SBIR Phase I: Aptamer-Based Colorimetric Test Kit for Biological Contamination Detection
This Small Business Innovation Research Phase I project is dedicated to the development of rapid aptamer-based dipstick sensor. Based on a known DNA aptamer, we intend to develop a colorimetric test strip sensor for B. thuringiensis spores (anthrax simulant), to demonstrate its performance and to characterize its sensitivity, specificity, detection time and stability. Using the developed prototype, we will substitute the aptamer by the one specific to B. anthracis spores and demonstrate detection of anthrax spores in spiked water samples. If successful, we will expand the same approach in Phase II and include other known aptamers to Shiga toxin, cholera toxin, staphylococcal enterotoxin B, botulinum toxin A, ricin toxin and to tularemia bacteria to create test-strip sensors for these analytes and perform additional sensitivity and performance optimization and stability testing. Individual testing strips can be assembled on a single laminating support card to result in a multi-specific single-dip colorimetric sensing card, ready for field use. Since the innovative technology is universal, it will find use in a variety of applications. We have assembled a capable team of scientists and commercial partners for to ensure success of the program all the way through commercialization of the technology. The sensor will have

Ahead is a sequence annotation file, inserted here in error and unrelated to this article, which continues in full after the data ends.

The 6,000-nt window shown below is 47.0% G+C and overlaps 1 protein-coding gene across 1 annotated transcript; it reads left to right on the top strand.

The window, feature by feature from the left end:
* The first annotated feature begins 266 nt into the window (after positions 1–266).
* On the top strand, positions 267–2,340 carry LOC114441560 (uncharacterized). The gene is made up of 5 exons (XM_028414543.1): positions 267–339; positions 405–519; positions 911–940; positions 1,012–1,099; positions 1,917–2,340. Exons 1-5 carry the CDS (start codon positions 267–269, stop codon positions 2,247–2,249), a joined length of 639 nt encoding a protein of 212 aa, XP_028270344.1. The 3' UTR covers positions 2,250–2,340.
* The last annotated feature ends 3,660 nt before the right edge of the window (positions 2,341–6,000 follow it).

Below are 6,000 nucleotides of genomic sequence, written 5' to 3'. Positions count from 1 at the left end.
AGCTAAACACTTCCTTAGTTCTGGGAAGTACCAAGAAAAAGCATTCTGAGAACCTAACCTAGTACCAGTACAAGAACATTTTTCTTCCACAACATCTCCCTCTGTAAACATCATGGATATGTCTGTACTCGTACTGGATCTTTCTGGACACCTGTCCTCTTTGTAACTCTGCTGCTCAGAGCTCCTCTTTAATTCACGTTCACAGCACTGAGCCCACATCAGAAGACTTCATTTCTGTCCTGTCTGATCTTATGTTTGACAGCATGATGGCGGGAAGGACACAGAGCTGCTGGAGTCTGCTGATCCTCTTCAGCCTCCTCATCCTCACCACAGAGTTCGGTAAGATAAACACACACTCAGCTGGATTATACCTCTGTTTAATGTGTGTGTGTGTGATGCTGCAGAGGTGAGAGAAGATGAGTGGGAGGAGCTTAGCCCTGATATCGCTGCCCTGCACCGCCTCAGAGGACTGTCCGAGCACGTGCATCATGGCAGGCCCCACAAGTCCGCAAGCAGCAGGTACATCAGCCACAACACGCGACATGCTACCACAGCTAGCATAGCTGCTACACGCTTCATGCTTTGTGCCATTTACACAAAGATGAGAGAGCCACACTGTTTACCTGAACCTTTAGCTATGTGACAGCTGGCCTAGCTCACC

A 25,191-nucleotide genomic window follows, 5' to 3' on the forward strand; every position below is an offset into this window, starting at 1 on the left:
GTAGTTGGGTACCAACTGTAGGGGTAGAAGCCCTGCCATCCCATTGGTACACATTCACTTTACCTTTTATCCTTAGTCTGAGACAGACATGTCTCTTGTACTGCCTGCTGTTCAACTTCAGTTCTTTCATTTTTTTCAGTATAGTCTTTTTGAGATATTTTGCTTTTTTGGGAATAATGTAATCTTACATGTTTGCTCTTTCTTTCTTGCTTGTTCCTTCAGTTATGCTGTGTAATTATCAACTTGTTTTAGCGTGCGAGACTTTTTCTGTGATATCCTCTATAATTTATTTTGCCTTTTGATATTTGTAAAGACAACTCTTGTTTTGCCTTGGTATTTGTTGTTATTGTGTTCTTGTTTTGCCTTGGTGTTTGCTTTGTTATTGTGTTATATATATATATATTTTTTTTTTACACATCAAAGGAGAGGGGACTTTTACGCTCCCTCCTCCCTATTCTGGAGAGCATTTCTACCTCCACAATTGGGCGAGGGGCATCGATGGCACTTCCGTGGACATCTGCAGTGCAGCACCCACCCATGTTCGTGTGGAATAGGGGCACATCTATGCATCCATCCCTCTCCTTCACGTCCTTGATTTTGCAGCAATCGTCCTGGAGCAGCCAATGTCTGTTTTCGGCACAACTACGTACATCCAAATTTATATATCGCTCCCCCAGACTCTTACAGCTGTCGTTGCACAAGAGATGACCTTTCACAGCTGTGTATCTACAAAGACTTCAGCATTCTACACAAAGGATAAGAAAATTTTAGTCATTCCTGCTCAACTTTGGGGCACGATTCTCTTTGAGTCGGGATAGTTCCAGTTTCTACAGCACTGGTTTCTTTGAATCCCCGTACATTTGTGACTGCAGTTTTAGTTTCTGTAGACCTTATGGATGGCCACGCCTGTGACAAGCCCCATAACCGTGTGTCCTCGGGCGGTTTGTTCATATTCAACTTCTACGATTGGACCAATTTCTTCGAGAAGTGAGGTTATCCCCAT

immediate applications for environmental monitoring, providing rapid specific detection and identification of multiple biological agents without extensive sample preparation or expensive detection equipment. In addition to indoor/outdoor surfaces, the developed technology will address numerous healthcare needs, from drinking water safety to food pathogen monitoring. The rapid detection and identification of pathogens would be of enormous benefit from a public health perspective. The functionality of the sensor will be expanded towards other biowarfare agents as new relevant aptamers are being selected. Such sensors will have a great potential for detection of minute amounts of a variety of biowarfare agents immediately after their use in a possible attack on military targets or the general population. Once developed, these sensors can become useful not only for battlefield pathogen detection, but for constant environmental monitoring of air and water to rule out any disease outbreak due to bioterror attack or to natural reasons. They have the potential to become in fact a part of creating an Urban Bioshield, maintaining the safety of large cities. This award is funded under the American Recovery and Reinvestment Act of 2009 (Public Law 111-5).
Small Business Information at Submission:
Smart Polymers Research Corporation
108 4th Street Belleair Beach, FL 33786
Number of Employees: